This website uses cookies to ensure you have the best experience. Learn more

Electronic Medical Records And Charting Essay

2201 words - 9 pages

Electronic Medical Records and Charting
Today’s healthcare is changing, and more hospitals are commencing to go paperless using computers for both medical records and charting. Computers are widely accepted, in personal and professional settings. It is an essential requirement for computer literacy. Numerous advances in technology during the past decade require that nurses not only be knowledgeable in nursing skills but also to become educated in computer technology. While electronic medical records (EMR’s) and charting can be an effective time management tool, some questions have been asked on how exactly this will impact the role and process of nursing, and the ultimate effects on patient safety and confidentiality. In order to investigate these topics, I will be addressing the individual aspects of EMR’s that nurse’s use every day, how they affect collaborative care, and the impact they have on the nursing role.
In the Emergency Department at General Leonard Wood Army Community Hospital (GLWACH) manual paper charting is still used for charting most of the patient care that is per-formed; the exception would be any laboratory studies needed and any kind of radiology proce-dures that must be done. These orders are then put into the computer system, most often by the nurses. I had an opportunity to observe both positive and negative indications during my 72 hour preceptorship at the General Leonard Wood Army Community Hospital. Some of the positive of having EMR’s and electronic charting are that: they are pass code protected, allow access to in-formation quickly, legibility and organization aspects, efficiency of time, and allow for easy transfer of data which minimizes errors. If a patient comes in by ambulance, and is unconscious the medical staff can type the patients name into the computer and could pull up any pervious medical history they might have on that patient This can alleviate many of the questions the doc-tors and nurses would have about the patient such as, any drug allergies, any chronic diseases, and the next of kin information. Some negative indications when using EMR’s could be: power outages and or computer glitches, potential privacy threats, and some believe that it may lead to depersonalized patient care.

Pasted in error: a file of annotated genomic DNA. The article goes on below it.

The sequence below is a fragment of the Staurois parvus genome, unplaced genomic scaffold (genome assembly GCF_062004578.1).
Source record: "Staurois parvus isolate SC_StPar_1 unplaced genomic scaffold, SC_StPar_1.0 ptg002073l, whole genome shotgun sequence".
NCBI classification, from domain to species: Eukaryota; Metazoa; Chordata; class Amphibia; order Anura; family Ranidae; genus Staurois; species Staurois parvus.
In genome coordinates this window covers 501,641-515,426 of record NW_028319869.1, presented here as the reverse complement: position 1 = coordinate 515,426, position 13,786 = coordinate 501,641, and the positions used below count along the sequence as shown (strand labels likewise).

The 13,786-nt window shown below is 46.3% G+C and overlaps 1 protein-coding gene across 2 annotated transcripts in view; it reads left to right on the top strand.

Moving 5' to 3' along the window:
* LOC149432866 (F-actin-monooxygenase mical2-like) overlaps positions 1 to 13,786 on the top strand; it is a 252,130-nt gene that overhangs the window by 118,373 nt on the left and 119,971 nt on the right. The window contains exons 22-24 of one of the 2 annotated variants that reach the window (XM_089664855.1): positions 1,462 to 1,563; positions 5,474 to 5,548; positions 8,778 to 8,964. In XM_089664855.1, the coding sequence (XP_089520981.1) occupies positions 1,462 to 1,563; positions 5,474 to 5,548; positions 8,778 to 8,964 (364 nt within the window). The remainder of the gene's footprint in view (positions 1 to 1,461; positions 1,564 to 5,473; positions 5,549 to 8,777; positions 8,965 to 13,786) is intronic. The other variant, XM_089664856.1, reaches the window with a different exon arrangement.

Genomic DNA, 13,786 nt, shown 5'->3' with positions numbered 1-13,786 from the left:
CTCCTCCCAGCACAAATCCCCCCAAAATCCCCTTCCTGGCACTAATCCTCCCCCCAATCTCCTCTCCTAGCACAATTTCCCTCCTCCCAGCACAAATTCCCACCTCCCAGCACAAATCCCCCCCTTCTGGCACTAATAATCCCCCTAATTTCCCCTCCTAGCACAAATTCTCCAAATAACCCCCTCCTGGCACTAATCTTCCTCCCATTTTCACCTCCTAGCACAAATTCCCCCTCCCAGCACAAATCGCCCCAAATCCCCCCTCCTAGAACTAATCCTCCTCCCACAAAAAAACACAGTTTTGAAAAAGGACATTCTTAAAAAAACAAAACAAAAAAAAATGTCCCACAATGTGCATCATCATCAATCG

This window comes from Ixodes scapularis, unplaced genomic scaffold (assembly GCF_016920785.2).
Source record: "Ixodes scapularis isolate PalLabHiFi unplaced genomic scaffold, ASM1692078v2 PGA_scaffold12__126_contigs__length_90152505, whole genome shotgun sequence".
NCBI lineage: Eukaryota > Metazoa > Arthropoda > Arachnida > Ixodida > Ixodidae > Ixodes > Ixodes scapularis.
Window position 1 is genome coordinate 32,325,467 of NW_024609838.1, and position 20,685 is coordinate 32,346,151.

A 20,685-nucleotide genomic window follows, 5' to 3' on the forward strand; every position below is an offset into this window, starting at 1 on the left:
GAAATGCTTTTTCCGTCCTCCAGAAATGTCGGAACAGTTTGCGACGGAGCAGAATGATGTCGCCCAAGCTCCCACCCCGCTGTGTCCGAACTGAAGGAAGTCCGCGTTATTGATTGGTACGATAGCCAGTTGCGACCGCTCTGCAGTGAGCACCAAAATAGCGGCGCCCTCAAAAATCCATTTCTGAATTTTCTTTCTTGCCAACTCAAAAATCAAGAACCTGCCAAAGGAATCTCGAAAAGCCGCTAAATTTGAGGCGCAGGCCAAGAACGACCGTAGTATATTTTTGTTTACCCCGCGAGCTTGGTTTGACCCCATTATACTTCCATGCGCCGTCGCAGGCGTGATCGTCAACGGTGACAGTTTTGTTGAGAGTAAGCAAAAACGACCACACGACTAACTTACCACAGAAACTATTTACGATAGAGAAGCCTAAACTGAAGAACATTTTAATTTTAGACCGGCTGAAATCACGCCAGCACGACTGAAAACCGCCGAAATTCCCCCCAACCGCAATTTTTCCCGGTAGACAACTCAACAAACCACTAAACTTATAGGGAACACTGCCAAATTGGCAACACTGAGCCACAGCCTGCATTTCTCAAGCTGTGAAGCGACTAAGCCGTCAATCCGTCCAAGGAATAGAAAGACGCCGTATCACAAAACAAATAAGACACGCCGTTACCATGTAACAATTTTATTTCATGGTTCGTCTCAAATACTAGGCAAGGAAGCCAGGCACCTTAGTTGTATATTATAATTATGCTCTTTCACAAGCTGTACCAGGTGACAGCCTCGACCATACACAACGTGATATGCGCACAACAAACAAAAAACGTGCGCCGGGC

EMR’s and charting are becoming a bigger part of an ever changing aspect in the world of healthcare and should be used more in the Emergency Department at GLWACH and in all Emergency Departments across the nation. With further research looking into ways to fix any glitches and provide continued upgrade of systems, EMR’s have the potential to reduce health care costs, improve efficiency, and to enhance the quality of care and patient safety that is provided by the nurse and the rest of the medical staff in the Emergency Department. At this time GLWACH Emergency Department does use paper charting but the paper charts do get scanned and uploaded onto a computerized system to be made part of their permanent EMR.
...

Find Another Essay On Electronic Medical Records and Charting

Electronic Business Systems and Electronic Medical Records Looking to the Future

1574 words - 6 pages The future of data management will doubtlessly be determined by expansions in technologies that enhance electronic storage and handling. Business systems and medical records are two areas of data management that will profit from using electronic technologies for business operations. There are many advantages to shopping from home using electronic data manipulation for business systems that can offer goods and services over the Internet. The

Electronic Medical Records-Patten-Fuller Community Hospital Essay

4164 words - 17 pages Running head: Electronic Medical Records-Patten-Fuller Community Hospital Electronic Medical Records-Patten-Fuller Community HospitalElizabeth Bryant, Jeremy Frick, Pennie Lowe, Greg WatkinsCMGT/410Craig McCormickUniversity of PhoenixTable of ContentElectronic Medical Records ProjectBackground and Statement of NeedProject ObjectivesMission and Goals ProjectProject (Plan) ApproachProject (Plan) OrganizationTask or Responsibility MatrixWBSTask

The Electronic Medical Record System and Computerizing Health Records in Five Years

2011 words - 8 pages Introduction Shadowing a physician in Haymarket, Virginia, I remember first encountering a practice using an Electronic Medical Record system. Prior to that experience, I’ve always went to health clinics that had health records on paper. When the physician I was shadowing was on her laptop, I asked what software she was using. She responded, “It’s an EMR system. It basically has all our patient’s records, we can easily send prescriptions to

Should The Use of Electronic Medical Records Be Expanded?

1031 words - 5 pages Because efficiency is lacking in the American healthcare system, some are arguing to expand the use of electronic medical records. Switching to some form of universal digitized record would “Improve quality and convenience of patient care, increase patient participation in their care, improve accuracy of diagnoses and health outcomes, improve care coordination, and increase practice efficiencies and cost savings” (“Benefits of Electronic Health

Electronic and Image Records